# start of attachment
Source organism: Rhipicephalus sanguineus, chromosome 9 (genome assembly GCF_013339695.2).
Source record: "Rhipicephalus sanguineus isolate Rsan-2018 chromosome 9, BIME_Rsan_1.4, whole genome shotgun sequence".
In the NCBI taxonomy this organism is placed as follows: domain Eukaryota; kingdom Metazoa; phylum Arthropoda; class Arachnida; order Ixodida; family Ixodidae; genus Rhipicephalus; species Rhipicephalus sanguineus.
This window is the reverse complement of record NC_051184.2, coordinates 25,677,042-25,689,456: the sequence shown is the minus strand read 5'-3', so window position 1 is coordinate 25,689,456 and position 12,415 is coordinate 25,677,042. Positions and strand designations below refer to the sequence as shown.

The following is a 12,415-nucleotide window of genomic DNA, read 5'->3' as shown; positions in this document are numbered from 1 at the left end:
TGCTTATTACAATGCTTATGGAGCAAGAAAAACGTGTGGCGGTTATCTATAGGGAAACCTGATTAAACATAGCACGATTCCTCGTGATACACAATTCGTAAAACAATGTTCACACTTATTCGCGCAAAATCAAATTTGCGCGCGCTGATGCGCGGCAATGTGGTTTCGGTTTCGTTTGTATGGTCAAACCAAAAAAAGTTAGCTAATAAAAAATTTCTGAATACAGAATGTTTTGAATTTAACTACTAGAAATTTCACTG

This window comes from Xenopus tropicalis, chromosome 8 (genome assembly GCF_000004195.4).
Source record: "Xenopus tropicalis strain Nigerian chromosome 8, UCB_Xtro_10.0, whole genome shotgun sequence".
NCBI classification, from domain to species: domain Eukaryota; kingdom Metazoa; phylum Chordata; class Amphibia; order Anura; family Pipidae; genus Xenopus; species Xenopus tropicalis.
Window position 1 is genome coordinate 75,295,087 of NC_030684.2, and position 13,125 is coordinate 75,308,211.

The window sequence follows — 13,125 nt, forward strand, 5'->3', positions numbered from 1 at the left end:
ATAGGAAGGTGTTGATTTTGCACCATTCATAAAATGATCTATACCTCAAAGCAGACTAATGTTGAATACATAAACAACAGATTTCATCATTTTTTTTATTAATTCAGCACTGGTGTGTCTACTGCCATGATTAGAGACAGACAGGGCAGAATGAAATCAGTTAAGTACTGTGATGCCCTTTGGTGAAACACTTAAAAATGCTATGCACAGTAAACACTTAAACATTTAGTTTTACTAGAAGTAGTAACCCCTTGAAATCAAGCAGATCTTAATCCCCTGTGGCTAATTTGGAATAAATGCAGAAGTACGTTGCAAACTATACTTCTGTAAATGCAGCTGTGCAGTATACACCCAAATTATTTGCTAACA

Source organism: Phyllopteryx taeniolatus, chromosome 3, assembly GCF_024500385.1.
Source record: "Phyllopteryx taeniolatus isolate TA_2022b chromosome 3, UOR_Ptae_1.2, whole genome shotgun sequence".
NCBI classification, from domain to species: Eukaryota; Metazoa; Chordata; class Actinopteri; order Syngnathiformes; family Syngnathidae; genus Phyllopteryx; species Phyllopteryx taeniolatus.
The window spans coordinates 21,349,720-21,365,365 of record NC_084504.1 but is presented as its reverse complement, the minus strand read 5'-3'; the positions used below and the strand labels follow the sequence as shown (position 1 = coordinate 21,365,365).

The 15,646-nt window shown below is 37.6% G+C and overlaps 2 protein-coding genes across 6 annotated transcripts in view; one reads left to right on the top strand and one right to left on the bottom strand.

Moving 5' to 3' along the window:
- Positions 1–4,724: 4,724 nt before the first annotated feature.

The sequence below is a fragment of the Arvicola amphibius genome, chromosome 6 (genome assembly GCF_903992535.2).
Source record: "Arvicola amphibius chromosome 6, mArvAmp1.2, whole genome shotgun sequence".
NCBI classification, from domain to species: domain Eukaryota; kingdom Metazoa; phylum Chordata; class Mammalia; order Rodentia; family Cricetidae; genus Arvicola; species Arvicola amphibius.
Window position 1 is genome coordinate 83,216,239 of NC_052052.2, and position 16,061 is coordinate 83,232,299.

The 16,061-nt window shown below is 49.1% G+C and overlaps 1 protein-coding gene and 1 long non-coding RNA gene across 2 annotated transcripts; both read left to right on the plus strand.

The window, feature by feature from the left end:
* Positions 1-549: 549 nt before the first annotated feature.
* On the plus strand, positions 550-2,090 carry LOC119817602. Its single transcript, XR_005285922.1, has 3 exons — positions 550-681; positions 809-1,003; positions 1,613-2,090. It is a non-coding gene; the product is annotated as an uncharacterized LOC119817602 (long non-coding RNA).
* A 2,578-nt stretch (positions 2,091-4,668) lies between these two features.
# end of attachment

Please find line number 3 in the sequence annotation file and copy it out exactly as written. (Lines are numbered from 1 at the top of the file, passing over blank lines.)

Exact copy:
In the NCBI taxonomy this organism is placed as follows: domain Eukaryota; kingdom Metazoa; phylum Arthropoda; class Arachnida; order Ixodida; family Ixodidae; genus Rhipicephalus; species Rhipicephalus sanguineus.